Culture and the Christian


gym

Recently I did something that I never thought I’d do…
I joined a gym.
I’ve been going for a week now…
and in my week of going to the gym I’ve made a few observations that
have inspired me to write a new blog post.

My observations can really be reduced to one word…
Culture.

There is a definite culture that exist in a gym.
If you’ve ever been to a gym you know exactly what I am talking about.
It’s a culture that can very quickly become “me centered”.
That is a natural occurrence when you push yourself to mold and sculpt your
body into what you want it to be.
Most people go to the gym for themselves…
and because of that the culture can appear to be selfish.

But there is also the macho side of that culture…
that often times turns people off from going to the gym.
The macho side is what motivate Planet Fitness to implement the “Lunk Alarm”.
Here is a video to illustrate the “lunk alarm”.

Basically anytime someone grunts too loud our drops the weights an alarm sounds.
No one wants to be intimidated at the gym…
but the culture itself can be a bit intimidating.

These are just two cultural observations that I have made over that past week.
There are plenty more…
but I don’t really feel the need to write a book about gym culture…
I’m sure it’s been done.

While I was at the gym this morning I met the owner…
a very nice guy.
As I was talking to him…
I introduced myself as “the youth minister at Orchardville Church Centralia”.
Something that I do no do very often.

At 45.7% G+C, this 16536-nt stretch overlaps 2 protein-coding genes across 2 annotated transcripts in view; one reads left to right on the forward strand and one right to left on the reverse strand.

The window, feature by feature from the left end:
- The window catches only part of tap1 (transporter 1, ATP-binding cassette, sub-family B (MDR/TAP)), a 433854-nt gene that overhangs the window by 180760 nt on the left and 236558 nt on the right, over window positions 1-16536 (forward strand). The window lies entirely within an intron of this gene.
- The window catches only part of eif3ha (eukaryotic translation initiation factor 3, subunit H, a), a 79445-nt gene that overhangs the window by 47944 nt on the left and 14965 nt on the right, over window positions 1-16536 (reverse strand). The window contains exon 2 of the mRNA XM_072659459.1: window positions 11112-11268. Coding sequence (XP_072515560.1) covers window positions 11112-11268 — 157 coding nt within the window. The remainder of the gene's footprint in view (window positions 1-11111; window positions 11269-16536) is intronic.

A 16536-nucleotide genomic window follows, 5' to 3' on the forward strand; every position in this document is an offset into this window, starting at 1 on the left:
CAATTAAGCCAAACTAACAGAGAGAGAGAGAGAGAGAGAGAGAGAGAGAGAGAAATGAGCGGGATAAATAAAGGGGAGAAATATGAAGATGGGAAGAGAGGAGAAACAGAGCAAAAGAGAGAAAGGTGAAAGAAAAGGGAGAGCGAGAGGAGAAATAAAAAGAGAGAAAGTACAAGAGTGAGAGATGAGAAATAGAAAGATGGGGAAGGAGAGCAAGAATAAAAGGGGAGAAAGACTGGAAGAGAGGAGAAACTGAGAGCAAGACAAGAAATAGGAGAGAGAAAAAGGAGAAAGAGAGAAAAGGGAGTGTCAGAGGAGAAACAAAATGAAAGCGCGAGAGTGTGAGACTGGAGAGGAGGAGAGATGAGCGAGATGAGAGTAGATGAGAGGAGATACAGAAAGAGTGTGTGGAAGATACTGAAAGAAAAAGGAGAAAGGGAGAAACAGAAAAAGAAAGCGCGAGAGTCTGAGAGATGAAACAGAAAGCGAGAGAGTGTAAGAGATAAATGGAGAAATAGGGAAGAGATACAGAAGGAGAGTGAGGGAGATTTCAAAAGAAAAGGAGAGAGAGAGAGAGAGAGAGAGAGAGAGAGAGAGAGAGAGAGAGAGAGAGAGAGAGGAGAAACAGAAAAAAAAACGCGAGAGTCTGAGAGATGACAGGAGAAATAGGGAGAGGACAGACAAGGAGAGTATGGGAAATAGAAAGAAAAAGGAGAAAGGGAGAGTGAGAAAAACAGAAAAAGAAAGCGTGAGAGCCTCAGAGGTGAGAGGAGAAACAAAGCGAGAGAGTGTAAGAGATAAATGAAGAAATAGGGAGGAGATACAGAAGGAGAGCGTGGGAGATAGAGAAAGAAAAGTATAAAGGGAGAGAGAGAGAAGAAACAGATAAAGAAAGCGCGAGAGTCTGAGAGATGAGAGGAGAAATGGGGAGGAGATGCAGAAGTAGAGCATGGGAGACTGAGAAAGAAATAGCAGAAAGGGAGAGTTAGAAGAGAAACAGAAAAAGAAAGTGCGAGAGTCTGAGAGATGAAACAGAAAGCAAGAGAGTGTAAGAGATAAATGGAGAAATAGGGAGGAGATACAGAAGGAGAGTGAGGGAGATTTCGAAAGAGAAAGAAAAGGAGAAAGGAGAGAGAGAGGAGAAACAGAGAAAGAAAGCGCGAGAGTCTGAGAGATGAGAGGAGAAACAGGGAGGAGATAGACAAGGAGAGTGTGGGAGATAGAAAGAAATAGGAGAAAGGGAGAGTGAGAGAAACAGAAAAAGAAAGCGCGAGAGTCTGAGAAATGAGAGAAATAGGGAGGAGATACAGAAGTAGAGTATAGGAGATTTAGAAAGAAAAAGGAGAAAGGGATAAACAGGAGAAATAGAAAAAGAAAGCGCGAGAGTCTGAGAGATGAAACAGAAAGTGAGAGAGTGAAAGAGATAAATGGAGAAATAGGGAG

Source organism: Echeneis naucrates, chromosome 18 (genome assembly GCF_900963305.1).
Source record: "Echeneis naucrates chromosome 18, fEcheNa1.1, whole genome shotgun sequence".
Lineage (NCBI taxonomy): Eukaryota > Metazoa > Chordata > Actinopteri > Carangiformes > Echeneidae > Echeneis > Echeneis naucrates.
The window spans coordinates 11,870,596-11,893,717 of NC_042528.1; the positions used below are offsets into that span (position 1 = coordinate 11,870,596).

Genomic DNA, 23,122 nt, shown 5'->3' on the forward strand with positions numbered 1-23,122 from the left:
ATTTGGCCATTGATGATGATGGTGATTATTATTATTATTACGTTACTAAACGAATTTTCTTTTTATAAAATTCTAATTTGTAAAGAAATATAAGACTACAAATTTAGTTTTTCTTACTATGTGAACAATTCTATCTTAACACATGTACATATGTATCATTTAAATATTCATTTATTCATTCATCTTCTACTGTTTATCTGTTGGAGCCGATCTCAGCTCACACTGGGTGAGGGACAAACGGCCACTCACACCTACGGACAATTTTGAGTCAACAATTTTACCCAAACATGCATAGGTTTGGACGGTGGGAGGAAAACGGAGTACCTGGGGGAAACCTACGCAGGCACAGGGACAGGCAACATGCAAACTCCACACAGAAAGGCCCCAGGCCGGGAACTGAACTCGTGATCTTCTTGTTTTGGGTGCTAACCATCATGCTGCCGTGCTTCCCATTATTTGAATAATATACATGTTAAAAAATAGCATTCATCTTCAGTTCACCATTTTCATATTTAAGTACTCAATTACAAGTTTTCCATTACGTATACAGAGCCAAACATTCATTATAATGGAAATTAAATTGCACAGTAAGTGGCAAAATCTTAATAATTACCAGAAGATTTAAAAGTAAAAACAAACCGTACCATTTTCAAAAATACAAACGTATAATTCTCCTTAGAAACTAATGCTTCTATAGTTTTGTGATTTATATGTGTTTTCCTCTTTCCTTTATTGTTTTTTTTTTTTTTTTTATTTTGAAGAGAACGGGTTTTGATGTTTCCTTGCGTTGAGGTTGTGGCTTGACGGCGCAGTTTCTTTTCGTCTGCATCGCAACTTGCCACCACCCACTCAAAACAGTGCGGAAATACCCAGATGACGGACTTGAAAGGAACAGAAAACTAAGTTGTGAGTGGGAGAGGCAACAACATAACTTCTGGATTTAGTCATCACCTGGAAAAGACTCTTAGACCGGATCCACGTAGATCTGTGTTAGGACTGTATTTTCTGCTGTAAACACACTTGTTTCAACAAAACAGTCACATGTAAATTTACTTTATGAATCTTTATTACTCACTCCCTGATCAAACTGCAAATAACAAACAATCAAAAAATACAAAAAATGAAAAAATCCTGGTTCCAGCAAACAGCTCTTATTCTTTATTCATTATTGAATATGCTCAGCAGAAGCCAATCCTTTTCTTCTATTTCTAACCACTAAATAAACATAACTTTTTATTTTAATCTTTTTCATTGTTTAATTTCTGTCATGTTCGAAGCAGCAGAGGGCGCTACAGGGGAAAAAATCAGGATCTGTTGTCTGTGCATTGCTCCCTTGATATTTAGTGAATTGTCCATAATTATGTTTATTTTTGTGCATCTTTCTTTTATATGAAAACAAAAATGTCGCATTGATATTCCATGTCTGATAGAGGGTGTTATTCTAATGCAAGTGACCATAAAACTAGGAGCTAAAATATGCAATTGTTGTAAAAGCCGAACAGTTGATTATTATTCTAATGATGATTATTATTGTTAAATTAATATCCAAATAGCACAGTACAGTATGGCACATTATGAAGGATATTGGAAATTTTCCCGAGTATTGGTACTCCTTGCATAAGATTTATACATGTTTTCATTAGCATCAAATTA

His response was “good… I would like to get more Christians coming in”.
A very “Midwest” response.
But his statement got me thinking about the culture that I have observed over
the past week and the Christians role… not just in it… but in culture in general.

I have found no better response to this question
than what Paul wrote in 1 Corinthians 9…
Even though I am free of the demands and expectations of everyone,
I have voluntarily become a servant to any and all in order
to reach a wide range of people: religious, nonreligious, meticulous moralists,
loose-living immoralists, the defeated, the demoralized—whoever.
I didn’t take on their way of life.
I kept my bearings in Christ—but I entered their world and tried to experience things
from their point of view. I’ve become just about every sort of servant there is in
my attempts to lead those I meet into a God-saved life.

Paul’s response is to become a servant.
Something that is the direct opposite of most cultures.

The Christians response to culture is simple… serve it.
Don’t procrastinate serving the culture you find yourself in.
Who knows… just maybe the culture around you will begin to change
because of Christ in you?


What is so difficult about being a servant?

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Culture and the Christian

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